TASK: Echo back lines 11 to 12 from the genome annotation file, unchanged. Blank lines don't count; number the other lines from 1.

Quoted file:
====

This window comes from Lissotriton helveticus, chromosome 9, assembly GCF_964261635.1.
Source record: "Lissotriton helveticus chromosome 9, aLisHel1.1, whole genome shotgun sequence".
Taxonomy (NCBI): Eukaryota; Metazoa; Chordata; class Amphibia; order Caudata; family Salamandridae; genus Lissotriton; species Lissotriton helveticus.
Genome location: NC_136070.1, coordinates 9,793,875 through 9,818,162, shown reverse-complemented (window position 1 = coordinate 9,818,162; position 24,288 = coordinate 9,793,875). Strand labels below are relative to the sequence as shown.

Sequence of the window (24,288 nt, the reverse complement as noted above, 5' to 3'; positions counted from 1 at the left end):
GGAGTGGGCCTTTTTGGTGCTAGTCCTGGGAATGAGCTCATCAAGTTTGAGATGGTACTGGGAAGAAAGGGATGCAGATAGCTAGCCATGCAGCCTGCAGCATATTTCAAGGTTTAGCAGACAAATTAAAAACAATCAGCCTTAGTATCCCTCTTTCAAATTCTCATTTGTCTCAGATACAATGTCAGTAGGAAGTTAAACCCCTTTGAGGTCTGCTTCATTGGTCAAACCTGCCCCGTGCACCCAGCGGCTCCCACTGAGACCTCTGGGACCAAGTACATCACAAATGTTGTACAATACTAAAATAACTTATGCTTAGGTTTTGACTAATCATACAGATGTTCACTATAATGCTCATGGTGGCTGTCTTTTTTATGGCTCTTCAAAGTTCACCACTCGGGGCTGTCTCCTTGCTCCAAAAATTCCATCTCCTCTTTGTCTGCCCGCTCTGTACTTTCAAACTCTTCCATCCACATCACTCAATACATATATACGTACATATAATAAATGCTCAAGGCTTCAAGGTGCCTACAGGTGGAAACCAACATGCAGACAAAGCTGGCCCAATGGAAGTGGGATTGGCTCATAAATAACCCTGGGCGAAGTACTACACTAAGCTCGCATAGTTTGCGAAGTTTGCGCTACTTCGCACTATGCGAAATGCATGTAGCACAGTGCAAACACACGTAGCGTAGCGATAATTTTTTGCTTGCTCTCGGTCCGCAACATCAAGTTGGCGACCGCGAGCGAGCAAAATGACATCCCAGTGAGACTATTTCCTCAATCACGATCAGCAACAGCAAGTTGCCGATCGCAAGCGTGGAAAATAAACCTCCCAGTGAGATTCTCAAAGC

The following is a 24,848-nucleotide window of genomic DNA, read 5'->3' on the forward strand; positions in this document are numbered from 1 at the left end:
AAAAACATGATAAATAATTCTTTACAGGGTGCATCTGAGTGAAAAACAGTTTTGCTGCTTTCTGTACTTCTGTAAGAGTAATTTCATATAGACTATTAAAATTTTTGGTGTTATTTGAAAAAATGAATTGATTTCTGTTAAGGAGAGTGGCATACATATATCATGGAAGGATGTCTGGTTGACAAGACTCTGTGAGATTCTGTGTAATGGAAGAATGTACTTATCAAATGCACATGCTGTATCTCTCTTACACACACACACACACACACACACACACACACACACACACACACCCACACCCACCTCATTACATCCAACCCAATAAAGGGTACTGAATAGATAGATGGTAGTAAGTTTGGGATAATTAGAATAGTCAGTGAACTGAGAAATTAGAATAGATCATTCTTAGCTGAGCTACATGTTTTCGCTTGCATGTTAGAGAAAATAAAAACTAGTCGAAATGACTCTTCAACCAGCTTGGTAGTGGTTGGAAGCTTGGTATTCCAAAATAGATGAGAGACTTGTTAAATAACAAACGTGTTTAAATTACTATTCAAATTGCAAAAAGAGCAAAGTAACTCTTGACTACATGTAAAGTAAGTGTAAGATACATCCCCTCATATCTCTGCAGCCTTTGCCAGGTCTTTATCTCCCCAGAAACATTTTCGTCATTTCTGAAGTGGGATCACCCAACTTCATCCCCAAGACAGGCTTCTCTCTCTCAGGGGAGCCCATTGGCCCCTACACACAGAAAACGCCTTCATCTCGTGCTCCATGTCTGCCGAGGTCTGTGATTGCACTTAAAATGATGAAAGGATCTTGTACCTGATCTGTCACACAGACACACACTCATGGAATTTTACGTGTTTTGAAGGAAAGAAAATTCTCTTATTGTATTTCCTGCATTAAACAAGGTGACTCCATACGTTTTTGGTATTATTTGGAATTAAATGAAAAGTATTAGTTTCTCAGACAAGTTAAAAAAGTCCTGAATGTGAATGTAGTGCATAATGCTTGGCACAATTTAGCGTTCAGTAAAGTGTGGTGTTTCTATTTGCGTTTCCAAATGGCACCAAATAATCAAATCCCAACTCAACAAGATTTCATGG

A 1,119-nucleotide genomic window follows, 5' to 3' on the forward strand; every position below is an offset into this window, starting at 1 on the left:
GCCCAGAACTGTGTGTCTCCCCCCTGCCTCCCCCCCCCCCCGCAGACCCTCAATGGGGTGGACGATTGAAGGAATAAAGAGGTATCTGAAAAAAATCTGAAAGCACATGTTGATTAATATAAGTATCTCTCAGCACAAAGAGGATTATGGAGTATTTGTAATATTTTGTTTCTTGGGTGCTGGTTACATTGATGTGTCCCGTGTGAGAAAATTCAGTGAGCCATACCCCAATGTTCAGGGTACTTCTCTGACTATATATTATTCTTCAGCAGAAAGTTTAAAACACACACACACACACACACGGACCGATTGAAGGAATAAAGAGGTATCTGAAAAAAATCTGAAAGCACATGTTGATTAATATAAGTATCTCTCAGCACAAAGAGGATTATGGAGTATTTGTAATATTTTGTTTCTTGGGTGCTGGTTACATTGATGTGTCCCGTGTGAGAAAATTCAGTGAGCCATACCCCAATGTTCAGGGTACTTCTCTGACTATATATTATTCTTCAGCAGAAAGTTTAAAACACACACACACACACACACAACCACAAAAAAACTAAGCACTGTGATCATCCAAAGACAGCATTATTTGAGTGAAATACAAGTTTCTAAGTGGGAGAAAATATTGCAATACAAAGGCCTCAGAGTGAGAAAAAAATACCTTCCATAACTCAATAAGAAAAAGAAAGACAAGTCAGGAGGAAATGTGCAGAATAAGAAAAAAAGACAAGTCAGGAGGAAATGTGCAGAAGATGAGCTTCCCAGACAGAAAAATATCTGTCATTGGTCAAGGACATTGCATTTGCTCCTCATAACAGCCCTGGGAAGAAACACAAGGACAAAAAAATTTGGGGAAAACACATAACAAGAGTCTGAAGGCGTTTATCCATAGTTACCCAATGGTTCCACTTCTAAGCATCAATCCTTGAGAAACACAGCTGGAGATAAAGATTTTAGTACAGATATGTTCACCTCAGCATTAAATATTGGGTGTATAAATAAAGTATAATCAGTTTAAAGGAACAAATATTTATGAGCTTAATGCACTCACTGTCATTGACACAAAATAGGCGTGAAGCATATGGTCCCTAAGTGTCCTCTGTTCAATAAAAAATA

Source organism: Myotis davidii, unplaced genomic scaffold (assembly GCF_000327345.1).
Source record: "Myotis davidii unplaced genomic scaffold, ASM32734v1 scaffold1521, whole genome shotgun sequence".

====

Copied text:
Source organism: Myotis davidii, unplaced genomic scaffold (assembly GCF_000327345.1).
Source record: "Myotis davidii unplaced genomic scaffold, ASM32734v1 scaffold1521, whole genome shotgun sequence".